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Subject: ‘Famous artists’
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Posted in Animals, Art, Artist, Famous artists, Historical articles, History on Wednesday, 13 February 2013
This edited article about George Stubbs originally appeared in Look and Learn issue number 132 published on 25 July 1964.
When the horse saw its portrait painted by George Stubbs it reared up in fright.
Nobody would go near the lonely farmhouse in the heart of the flat Lincolnshire countryside. The local gentry and their wives would have liked to call, for did not George Stubbs, most famous animal painter of the day, live there? But . . . as one ruddy-faced squire remarked ruefully to another . . . “Can’t get near the place for the fearful smell. . . .”
This was not surprising, even in an age when bad smells and unhygienic conditions were commonplace. For George Stubbs was painting dead horses. And some of the horses had been dead for seven weeks or more.
Apart from Stubbs himself, the only other person who did not seem to mind the terrible odour which pervaded the farmhouse was his spinster niece Mary Spencer, who acted as his housekeeper.
While neighbours turned up their noses and hastily rode the other way, Mary looked after her Uncle George faithfully as he dissected, studied, sketched and finally engraved on copper plates the complete anatomy of the horse – flesh, bones, muscles, tendons and all.
A few years later in 1766, Stubbs published his great work The Anatomy of the Horse, with 24 detailed illustrations neatly engraved by himself. It was the first book of its kind to be published, and it has remained the standard work on the structure of the horse ever since. There are few horse painters today who have not studied every line and drawing of Stubbs’s “Anatomy” with care.
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Posted in Art, Artist, Famous artists, Historical articles, History on Friday, 1 February 2013
This edited article about Albrecht Durer originally appeared in Look and Learn issue number 114 published on 21 March 1964.
One day in 1495 a young German artist was standing in his Nuremberg studio reading a letter from Frederick the Wise, Elector of Saxony. The young artist had already sent several of his engravings to Weimar for the Elector’s inspection, and the Elector had been very impressed by them.
That was why the letter that the young man was reading contained a commission for a portrait. Young Albrecht Durer realized that if the Elector liked the result his fortune was made. For a long time the important citizens of Nuremberg had refused to engage him.
“That man’s unknown,” they had snorted. “Besides, he’s young and inexperienced.”
But Durer, the son of a well-known Nuremberg goldsmith, was to prove them wrong.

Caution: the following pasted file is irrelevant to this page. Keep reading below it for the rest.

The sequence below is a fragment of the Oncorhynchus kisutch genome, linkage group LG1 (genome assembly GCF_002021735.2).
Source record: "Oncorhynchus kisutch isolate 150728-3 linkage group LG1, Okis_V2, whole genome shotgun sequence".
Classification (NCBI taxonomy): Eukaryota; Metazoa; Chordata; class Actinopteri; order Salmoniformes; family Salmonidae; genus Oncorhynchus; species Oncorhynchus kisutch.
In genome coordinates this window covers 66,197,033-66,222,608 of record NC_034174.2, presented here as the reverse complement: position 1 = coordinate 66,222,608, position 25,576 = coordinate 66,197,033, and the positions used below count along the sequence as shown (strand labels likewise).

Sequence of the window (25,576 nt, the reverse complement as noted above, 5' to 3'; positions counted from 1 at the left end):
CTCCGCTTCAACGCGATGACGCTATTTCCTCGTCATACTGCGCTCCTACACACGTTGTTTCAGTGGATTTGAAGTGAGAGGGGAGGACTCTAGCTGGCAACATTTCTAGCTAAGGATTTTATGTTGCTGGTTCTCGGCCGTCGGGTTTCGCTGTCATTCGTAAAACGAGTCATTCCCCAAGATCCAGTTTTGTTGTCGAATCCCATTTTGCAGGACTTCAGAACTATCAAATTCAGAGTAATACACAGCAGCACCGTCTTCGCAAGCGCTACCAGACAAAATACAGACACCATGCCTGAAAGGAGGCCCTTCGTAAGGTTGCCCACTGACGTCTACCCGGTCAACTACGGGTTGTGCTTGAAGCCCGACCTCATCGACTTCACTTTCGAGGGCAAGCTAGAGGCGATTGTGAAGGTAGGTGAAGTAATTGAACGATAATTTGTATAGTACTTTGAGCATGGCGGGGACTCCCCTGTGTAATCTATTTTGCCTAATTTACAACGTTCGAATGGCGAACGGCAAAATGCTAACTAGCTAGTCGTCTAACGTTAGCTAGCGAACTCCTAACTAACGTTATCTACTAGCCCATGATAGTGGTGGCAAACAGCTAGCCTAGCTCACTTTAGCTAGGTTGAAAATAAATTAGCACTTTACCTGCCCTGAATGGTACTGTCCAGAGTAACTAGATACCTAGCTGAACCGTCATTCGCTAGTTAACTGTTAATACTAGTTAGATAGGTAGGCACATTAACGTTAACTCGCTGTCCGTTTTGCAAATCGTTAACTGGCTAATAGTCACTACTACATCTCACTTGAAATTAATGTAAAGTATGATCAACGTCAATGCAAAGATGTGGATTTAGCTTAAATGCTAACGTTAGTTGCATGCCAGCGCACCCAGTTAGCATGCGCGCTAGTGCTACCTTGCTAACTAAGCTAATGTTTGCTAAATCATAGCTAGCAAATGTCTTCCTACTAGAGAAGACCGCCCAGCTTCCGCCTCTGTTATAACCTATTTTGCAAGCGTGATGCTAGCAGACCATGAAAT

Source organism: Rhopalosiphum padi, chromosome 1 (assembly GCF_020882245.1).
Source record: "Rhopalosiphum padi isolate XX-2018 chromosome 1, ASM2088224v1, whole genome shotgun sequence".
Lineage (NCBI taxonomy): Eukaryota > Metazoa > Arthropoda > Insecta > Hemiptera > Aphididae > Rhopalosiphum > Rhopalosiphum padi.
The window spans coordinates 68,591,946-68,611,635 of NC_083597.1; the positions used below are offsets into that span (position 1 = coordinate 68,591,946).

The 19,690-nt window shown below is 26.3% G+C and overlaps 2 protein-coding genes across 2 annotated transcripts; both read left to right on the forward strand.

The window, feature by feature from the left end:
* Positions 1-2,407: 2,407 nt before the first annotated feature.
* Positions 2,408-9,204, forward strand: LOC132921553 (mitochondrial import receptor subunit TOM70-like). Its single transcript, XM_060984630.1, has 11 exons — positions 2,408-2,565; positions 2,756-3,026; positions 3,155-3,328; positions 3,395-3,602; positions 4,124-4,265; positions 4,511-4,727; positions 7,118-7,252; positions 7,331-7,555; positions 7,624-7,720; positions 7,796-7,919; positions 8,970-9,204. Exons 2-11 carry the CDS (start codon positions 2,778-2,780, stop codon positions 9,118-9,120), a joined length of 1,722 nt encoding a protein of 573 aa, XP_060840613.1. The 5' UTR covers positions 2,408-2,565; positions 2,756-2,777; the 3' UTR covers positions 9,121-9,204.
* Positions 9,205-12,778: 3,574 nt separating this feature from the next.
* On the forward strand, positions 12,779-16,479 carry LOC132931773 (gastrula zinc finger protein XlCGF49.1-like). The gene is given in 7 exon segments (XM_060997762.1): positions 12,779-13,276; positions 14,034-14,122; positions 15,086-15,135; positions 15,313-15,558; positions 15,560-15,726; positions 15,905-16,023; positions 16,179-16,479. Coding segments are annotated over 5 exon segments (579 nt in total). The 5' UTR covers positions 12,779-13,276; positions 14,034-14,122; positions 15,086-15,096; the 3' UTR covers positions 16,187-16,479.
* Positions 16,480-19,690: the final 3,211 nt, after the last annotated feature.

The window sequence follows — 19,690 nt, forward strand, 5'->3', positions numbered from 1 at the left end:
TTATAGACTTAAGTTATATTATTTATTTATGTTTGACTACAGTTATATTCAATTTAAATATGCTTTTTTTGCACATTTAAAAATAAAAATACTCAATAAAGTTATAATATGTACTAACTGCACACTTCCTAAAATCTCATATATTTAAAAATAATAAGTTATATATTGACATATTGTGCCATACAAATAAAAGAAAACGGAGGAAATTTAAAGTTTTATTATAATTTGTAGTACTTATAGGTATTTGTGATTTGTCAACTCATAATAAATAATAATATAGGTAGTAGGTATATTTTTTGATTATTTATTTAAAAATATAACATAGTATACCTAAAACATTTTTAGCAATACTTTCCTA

When the portrait was finished the Elector was delighted with it. Although he was a coarse man, he liked to think of himself as well-read. A keen observer of human nature, Durer saw this and painted his client in dark, flowing clothes with a scroll in his hand.
“Come back to Weimar with me,” the Elector urged, but Durer politely declined. He wanted to be free to travel.
When he got back to Nuremberg in 1507, Durer settled down to begin work in earnest.
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Posted in Art, Artist, Famous artists, Historical articles, Religion on Tuesday, 15 January 2013
This edited article about Botticelli originally appeared in Look and Learn issue number 102 published on 28th December, 1963.
A flamboyant, hard-working and brilliant artist – this was Sandro Botticelli, who was one of the greatest painters of the Italian Renaissance. Botticelli was not his real name; he took it from his eldest brother who bore the nickname Botticello, meaning Little Barrel, and it is this name that has come down to us. Sandro was born in Florence, one of the great centres of Italian art, in 1444, and served as an apprentice under the painter Lippi. Florence was full of great artists at this time, and young Sandro soon established a fine reputation with his strong, individual paintings. Many altar-pieces are among his work, and he also liked to paint scenes from famous legends, as well as the conventional portraits of famous men, which were painted in great numbers at the time. Botticelli died in 1510.
Posted in Art, Artist, Famous artists, Historical articles on Monday, 14 January 2013
This edited article about Renoir originally appeared in Look and Learn issue number 100 published on 14th December, 1963.
Pierre Auguste Renoir (1841-1919) helped to create the French Impressionist technique of painting, a style of art in which light and atmosphere are emphasized, leaving only the vaguest suggestion of form. As an apprentice, Renoir painted porcelain, blinds and fans before entering the studio of a painter named Gleyre in Paris. He developed a love of rich colour and solid form and a preference for figures rather than landscapes. In later life, when Renoir suffered badly from arthritis, he had his brushes tied to his hands so that, in bold strokes, he could paint beautiful women in bright colours. In his lifetime he produced about 6,000 paintings and 155 lithographs.
Posted in America, Dance, Famous artists, Historical articles, History on Wednesday, 2 January 2013
This edited article about Isadora Duncan originally appeared in Look and Learn issue number 802 published on 28th May 1977.
This female dancer engraved after a mural at Pompeii could have inspired Isadora Duncan’s modern dance style as much as her Classical Greek counterparts did
On 27th May, 1878, a little girl was born in San Francisco who, although she never took a lesson in her life, became internationally famous as a dancer and for the dancing schools she established for children. Her name was Isadora Duncan and she believed that dancing was the key to happiness.